Speaker | Cornell University
Ithaca, NY | 914-924-2477 | email@example.com
Hannah Heyman is a graduate student at Cornell University researching the use of compost for urban soil remediation. She is also working with Professor Nina Bassuk to create an amendment to the Cornell Soil Health Manual devoted to urban soil. Hannah has a background in public horticulture having previously worked at the Brooklyn Botanic Garden and Riverside Park Conservancy in New York City. She received her B.S. in environmental science at the University of Michigan.
Presentation Title: Creating a Comprehensive Compost Specification for Soil Compaction Remediation for the Urban Landscaping Industry
Session: Compost Uses and Markets: Expanding Opportunities
Time: Wednesday, January 30, 11:00 AM – 12:30 PM
Presentation Summary: One of the top challenges facing urban landscape managers today is soil compaction from construction,heavy foot and vehicle traffic. Soil bulk density in urban areas is often so high that plants are unable to access the water and nutrients they require to live. This often means money is wasted on plants that will die after only a few years or on shipping in topsoil mined elsewhere. The third option is remediating the existing soil on site. Research conducted by Miles Schwartz Sax and Nina Bassuk in 2015 concluded that effective, long term compaction remediation can be achieved by incorporating generous amounts of compost (about 33% by volume) into existing compacted soil on site. This method, designated, “Scoop and Dump,” after the action of the backhoe doing the mixing, not only improves bulk density and increases macroporosity over time, but also increases microbial activity and available water holding capacity in the soil.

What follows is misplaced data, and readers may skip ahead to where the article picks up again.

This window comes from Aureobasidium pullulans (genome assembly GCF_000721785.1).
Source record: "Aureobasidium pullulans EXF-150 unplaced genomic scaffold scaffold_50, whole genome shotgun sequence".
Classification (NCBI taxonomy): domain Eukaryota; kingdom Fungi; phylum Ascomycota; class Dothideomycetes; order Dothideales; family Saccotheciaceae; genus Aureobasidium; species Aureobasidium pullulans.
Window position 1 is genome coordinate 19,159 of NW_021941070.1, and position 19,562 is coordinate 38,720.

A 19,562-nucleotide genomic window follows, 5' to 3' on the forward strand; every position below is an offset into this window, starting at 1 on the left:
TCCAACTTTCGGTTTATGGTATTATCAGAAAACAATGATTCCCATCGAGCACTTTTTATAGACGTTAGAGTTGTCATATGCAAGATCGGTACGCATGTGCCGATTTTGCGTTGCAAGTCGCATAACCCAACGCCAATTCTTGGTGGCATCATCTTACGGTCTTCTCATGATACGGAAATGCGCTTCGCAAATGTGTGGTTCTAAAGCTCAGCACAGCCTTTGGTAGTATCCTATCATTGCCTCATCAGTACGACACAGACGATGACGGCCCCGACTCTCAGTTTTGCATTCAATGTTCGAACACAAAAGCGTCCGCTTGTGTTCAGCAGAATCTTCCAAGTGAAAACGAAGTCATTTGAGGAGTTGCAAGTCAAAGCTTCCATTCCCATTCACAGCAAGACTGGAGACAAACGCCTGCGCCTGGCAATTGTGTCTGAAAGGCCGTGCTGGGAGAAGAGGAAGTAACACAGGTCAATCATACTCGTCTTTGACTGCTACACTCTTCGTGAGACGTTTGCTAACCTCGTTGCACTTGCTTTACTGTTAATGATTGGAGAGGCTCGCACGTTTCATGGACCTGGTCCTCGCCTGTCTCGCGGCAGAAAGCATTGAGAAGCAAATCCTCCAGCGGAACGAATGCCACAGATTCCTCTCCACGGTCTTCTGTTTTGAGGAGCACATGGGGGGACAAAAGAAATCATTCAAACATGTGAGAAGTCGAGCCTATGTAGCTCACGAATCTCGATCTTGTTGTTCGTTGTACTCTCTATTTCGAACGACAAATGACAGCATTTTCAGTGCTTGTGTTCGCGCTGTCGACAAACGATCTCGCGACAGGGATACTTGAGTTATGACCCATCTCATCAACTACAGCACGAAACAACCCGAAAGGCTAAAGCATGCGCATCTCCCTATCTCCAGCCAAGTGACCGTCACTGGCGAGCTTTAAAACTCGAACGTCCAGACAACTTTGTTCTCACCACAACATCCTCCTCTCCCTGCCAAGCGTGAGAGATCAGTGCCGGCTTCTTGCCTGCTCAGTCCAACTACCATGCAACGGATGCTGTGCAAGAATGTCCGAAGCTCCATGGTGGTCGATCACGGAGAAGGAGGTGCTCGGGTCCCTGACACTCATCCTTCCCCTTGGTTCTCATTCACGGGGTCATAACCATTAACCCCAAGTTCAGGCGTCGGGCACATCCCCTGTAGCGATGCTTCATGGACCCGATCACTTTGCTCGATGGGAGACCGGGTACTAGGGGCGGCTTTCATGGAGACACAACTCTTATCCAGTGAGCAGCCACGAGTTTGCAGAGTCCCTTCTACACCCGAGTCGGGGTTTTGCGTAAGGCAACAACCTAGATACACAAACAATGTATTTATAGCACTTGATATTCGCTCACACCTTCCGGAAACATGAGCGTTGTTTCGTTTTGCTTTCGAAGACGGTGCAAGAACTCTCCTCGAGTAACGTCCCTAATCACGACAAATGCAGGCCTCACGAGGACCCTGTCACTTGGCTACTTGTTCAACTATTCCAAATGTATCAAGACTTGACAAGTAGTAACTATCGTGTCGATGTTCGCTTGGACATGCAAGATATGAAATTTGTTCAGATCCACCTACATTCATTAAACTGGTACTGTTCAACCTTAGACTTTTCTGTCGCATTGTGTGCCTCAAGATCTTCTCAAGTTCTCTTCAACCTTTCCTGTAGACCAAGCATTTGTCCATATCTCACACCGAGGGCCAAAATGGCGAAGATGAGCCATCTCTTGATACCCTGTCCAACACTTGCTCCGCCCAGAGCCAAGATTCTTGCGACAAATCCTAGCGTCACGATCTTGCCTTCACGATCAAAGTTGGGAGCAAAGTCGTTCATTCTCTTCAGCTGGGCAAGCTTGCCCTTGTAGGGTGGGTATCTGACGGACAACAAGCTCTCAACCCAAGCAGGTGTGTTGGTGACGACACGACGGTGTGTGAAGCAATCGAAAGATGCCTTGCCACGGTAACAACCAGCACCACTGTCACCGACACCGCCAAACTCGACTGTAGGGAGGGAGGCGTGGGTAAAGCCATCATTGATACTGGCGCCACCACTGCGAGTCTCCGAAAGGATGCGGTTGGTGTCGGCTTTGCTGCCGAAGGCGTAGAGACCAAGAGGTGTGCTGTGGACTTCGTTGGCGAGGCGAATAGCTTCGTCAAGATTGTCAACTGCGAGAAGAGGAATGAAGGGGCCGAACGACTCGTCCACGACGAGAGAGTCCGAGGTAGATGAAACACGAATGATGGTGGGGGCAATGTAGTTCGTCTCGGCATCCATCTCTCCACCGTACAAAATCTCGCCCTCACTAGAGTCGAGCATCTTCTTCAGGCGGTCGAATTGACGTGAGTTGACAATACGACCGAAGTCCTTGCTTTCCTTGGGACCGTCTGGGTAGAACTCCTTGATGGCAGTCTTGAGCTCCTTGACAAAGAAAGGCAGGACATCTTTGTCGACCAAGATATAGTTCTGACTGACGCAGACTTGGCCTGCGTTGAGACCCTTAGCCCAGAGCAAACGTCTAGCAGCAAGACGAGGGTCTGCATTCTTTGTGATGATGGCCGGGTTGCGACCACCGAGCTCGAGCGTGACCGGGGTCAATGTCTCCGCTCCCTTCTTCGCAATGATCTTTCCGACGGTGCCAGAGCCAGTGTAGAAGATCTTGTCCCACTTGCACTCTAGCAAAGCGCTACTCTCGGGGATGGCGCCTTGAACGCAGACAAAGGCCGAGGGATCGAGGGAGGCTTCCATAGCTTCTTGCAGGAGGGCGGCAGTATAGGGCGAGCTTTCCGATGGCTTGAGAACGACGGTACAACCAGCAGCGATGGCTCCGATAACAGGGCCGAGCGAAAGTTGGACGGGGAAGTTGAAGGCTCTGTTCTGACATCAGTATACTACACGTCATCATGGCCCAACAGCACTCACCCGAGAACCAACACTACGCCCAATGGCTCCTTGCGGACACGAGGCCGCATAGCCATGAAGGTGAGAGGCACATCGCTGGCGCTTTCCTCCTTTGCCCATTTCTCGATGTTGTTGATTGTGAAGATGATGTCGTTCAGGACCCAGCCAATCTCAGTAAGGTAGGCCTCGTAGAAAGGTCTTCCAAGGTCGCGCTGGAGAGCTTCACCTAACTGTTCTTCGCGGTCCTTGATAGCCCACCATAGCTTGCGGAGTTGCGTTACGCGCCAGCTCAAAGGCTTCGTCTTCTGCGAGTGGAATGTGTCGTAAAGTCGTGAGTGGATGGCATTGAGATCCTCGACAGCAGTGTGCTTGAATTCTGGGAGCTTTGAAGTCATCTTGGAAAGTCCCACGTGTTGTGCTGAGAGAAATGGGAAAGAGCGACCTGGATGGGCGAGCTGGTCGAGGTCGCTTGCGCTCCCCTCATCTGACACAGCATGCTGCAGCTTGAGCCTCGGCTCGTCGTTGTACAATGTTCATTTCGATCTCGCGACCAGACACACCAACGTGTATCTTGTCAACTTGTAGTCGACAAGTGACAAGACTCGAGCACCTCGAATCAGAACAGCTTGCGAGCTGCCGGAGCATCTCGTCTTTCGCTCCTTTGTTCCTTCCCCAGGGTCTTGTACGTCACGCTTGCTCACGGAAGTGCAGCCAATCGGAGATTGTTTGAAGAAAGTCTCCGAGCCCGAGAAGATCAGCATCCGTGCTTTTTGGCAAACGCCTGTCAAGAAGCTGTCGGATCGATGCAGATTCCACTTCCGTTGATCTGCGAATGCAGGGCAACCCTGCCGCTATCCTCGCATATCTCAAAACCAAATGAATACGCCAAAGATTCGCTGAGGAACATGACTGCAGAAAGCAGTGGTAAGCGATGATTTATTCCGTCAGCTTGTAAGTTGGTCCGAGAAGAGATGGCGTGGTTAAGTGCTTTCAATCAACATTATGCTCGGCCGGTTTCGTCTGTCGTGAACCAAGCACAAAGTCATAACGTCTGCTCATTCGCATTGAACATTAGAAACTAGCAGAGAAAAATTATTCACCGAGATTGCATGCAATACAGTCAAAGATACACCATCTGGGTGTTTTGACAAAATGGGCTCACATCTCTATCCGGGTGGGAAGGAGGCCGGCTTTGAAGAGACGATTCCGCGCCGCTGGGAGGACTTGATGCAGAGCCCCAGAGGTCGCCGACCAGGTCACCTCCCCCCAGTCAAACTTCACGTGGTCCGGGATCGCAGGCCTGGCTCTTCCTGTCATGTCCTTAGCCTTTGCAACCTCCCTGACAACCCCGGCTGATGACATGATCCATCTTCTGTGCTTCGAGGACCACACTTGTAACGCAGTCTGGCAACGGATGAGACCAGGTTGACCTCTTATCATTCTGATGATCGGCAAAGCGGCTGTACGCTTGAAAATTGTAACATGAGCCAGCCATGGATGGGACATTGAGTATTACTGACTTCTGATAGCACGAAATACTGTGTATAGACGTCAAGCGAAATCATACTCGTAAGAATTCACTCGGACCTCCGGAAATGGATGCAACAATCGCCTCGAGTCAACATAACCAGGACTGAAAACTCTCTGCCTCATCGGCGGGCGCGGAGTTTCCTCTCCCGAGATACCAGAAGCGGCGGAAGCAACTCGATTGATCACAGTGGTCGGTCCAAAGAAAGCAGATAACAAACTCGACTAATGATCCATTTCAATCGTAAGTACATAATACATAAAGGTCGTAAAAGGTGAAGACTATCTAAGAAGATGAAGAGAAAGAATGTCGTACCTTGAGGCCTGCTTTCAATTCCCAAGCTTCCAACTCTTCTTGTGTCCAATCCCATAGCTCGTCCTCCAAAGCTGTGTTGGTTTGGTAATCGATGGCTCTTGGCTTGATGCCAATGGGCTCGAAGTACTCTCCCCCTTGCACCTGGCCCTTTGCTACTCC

My project is a continuation of this work to determine specifically what characteristics would define the ideal compost for the “Scoop and Dump” method and compose a specification.Composts were collected from all over New York State from different producers (e.g. private companies, municipalities, farms, universities) and made from a variety of feedstocks (e.g. cow, horse and poultry manure, yard waste and food waste). Composts were selected that covered a wide range of qualities like organic matter percentage, salinity and carbon to nitrogen ratio. A bioassay is being conducted with nine different composts at different concentrations in the soil (0%, 33%, 50%, 100%). Additionally, leachate has been collected from the pots in our bioassay at regular intervals. From this leachate we are measuring the levels of soluble reactive phosphorous, nitrate and ammonium that are being lost from each compost mixture in order to determine the risk of nutrient leaching for our final specification.
Urban soil has been given some much-deserved attention in recent months as a possible sink for greenhouse gases and as a first step to creating more livable cities overall. Using compost for on-site remediation will provide an opportunity for urban landscapers to save money and utilize locally sourced material. It will also provide a market for compost produced from the recent mandated diversion of organic waste in populated areas. A clear and comprehensive specification will be a vital tool in bringing these industries together.